serene ambition™

transforming the culture of aging

New Year’s Resolutions

Posted by Jim Selman on 12/29/06

I’ve been making New Year’s resolutions for more than 50 years now, and you’d think I would have learned something about how to do it well by now. Unfortunately, I am still a beginner at making resolutions—I continue to “make ’em and break ’em” with more precision and predictability than the blooming of flowers in Spring or leaves falling in Autumn.

The lull between Christmas and New Year’s Eve certainly is a great time to reflect on the year past and the year to come. I sometimes wonder why I do this over and over again, even when I suspect I probably won’t keep this year’s resolutions any more than I kept those from previous years. I suppose it is a kind of annual ritual where I acknowledge my good intentions and accept my human failings. I don’t really feel guilty. I learned long ago that guilt is a way to justify doing what we think we shouldn’t be doing—a sort of psychic balancing of the ‘moral’ scales.

No, it’s more like I feel foolish for pretending I am committed to something I am not. The problem, of course, is that I have kept a few of these promises to myself, just enough to think this year might be another exception. This is the same principle, I think, that keeps lots of people playing golf. They hit just enough great shots to keep hope alive that they will become ‘real’ golfers.

For example, there are a few ‘keepable’ resolutions, such as cleaning the garage, writing thank you notes, updating my address book, and so forth. There are others that ‘might’ be kept, such as reading some things I have been stacking up in the ‘to read’ pile or finally taking a long talked about vacation. Then there are the ‘I want to, but…’ resolutions, which include losing weight, doing more regular exercise, finishing my book and learning to play the piano. It is this latter category that leaves me feeling foolish. I can’t quite bring myself to say “I will NEVER learn the piano”, in spite of having spent thousands on missed lessons and it having been at the top of my failed New Year’s resolution list since 1981!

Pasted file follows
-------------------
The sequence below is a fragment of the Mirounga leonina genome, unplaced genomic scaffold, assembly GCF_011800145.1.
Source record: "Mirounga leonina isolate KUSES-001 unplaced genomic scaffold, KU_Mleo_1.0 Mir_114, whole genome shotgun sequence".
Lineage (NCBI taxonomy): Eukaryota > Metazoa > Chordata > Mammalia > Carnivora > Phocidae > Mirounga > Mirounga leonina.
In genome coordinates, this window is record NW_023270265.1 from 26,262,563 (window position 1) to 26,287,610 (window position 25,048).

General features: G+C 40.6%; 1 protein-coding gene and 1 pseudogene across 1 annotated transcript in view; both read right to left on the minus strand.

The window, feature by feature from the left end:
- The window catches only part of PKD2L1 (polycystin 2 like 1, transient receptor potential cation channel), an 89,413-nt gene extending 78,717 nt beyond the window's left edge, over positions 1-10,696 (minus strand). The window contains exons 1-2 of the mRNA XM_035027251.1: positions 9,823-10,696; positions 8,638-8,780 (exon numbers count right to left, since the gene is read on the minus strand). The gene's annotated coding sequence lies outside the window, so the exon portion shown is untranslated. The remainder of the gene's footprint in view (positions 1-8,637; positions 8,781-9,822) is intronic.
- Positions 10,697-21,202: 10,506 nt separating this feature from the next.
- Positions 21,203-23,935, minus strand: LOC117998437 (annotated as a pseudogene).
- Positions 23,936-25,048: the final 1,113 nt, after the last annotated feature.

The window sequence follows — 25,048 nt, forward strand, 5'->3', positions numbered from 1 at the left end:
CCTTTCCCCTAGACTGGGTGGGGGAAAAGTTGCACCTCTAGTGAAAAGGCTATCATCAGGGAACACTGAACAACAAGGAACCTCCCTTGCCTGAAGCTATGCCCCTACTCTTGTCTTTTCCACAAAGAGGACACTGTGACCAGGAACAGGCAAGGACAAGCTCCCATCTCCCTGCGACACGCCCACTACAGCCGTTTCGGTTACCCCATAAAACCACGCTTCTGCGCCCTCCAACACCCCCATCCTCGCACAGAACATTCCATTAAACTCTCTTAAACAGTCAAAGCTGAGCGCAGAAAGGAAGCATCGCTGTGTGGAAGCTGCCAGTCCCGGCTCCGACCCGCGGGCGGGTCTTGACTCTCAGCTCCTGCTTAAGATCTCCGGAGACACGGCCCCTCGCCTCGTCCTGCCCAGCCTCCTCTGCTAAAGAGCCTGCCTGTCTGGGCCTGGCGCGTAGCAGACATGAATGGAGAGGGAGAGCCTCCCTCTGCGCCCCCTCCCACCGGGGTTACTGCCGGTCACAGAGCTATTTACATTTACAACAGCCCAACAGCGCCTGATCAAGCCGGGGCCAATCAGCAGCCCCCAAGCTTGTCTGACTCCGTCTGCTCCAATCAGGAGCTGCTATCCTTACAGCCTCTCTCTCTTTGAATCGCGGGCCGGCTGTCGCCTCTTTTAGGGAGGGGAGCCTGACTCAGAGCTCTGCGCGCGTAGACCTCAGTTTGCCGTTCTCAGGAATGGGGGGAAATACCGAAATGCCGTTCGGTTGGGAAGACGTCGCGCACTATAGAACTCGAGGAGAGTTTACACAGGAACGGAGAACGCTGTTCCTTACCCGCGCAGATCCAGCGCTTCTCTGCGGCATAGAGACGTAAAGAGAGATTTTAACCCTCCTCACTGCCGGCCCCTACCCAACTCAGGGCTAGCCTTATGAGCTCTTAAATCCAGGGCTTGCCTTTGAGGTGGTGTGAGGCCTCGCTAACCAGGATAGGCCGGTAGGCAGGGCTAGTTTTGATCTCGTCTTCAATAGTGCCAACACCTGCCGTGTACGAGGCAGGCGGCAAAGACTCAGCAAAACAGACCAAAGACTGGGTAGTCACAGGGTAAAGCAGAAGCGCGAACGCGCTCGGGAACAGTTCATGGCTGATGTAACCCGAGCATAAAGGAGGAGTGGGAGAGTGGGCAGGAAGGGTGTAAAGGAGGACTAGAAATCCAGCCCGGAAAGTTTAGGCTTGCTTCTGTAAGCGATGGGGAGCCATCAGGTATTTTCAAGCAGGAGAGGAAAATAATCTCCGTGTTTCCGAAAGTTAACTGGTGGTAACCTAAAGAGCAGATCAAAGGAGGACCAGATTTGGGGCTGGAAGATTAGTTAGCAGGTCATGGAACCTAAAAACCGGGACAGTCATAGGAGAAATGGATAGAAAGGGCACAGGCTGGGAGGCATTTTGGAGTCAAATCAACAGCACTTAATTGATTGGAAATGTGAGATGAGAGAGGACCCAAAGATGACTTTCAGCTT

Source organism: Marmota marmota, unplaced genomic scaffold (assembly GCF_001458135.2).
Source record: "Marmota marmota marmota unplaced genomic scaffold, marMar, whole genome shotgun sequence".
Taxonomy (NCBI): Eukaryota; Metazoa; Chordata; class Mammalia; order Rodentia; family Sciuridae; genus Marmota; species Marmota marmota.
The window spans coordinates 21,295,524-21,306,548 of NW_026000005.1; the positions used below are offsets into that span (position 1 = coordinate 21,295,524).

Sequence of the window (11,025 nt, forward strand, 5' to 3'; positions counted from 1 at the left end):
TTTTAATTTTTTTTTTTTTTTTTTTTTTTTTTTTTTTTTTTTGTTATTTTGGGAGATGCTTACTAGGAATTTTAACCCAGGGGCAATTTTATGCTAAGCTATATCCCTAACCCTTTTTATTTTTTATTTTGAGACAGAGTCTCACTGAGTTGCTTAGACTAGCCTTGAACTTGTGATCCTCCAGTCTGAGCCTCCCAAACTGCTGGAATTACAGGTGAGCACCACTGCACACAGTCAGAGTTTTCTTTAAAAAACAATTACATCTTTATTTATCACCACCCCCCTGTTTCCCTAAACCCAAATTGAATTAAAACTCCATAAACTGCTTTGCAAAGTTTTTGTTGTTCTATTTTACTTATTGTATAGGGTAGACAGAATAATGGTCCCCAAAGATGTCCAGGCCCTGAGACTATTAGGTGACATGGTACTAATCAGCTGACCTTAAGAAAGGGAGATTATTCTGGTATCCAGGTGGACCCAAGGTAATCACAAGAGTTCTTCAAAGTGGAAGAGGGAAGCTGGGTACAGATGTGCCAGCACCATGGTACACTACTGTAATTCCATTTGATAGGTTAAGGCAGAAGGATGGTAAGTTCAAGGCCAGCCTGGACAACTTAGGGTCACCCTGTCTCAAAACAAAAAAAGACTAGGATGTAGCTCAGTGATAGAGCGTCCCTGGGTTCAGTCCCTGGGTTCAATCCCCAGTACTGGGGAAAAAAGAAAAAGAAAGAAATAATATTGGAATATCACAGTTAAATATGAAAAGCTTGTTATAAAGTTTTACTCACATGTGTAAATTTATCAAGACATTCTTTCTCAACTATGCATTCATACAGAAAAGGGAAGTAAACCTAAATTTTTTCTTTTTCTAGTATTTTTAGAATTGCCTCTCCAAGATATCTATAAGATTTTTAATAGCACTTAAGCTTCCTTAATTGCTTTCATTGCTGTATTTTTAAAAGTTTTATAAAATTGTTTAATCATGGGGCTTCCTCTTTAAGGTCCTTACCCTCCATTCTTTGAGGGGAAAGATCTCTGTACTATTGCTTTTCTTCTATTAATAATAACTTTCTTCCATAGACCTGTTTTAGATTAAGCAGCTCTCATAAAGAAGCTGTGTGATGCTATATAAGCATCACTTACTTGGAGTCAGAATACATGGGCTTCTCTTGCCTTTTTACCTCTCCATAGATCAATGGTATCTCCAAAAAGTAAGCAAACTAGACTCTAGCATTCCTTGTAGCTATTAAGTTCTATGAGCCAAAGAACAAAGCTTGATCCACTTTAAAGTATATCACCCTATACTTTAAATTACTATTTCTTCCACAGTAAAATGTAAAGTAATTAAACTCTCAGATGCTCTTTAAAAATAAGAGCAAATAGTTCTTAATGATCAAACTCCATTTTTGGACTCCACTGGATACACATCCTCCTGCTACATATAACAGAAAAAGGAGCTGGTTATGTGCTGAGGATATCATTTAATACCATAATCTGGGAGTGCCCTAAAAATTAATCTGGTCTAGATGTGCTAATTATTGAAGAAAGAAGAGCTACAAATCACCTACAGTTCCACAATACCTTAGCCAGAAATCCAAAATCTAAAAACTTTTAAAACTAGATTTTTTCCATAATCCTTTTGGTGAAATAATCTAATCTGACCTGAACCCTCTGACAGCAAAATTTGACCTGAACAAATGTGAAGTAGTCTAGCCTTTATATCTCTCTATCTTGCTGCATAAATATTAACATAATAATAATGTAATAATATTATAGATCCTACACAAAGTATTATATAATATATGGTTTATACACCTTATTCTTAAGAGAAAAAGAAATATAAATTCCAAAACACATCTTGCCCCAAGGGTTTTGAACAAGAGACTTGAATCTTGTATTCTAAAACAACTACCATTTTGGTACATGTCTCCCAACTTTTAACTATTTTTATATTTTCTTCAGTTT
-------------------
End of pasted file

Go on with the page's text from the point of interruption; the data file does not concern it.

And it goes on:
So here is my list again for 2007:

• Learn to play the piano
• Learn Spanish (next level)
• Lose 15 pounds
• Exercise daily (go to the gym)
• Finish my book manuscript
• Stop making resolutions I suspect I won’t keep, but really want to

What it comes down to is whether I am really committed to change something and, specifically, if I am willing to change my ‘self-talk’ about myself. You see, for me to accomplish these goals requires that:

a) I believe it is possible for me
b) I am willing to give up many years of failing at accomplishing these things, and
c) I can be responsible for what it will mean in terms of real changes to my life regarding schedule and day-to-day practices.

For example, I know that if I go to the gym every day for a month or two, it will become a new habit … and that is that on failing to exercise. All I need to “do” is go the gym. I also know that if I get into the habit of going to the gym then I will probably lose the weight and have the time to listen to my Spanish lessons on my iPod, which might at least help in the matter of ‘learning’ Spanish. It all makes sense and sounds so easy a few days before New Year’s Eve. So what is the source of my failure to do so? Why do I procrastinate?

Why does anyone procrastinate?

My thinking here is that it is because our resolutions are ‘open-ended’ … more like intentions than commitments. It is hard to hold an open-ended commitment. This is why AA doesn’t expect people to promise never to drink again—just not to drink today. By focusing on “one day at a time”, the individual can concentrate on what they can manage and not get lost in their idealism in a matter where they have failed over and over again.

I think this year I am going to amend my resolutions and focus on taking action just “one day at a time”. Perhaps by focusing on short-term actions, I will be surprised at how far I have come in fulfilling my intentions by the end of the year.

I will say more on procrastination tomorrow.

Today I am going to the gym.

© 2006 Jim Selman. All rights reserved.

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One Response to “New Year’s Resolutions”

  1. Rhea said

    If I make five or six resolutions I can usually keep one or two.

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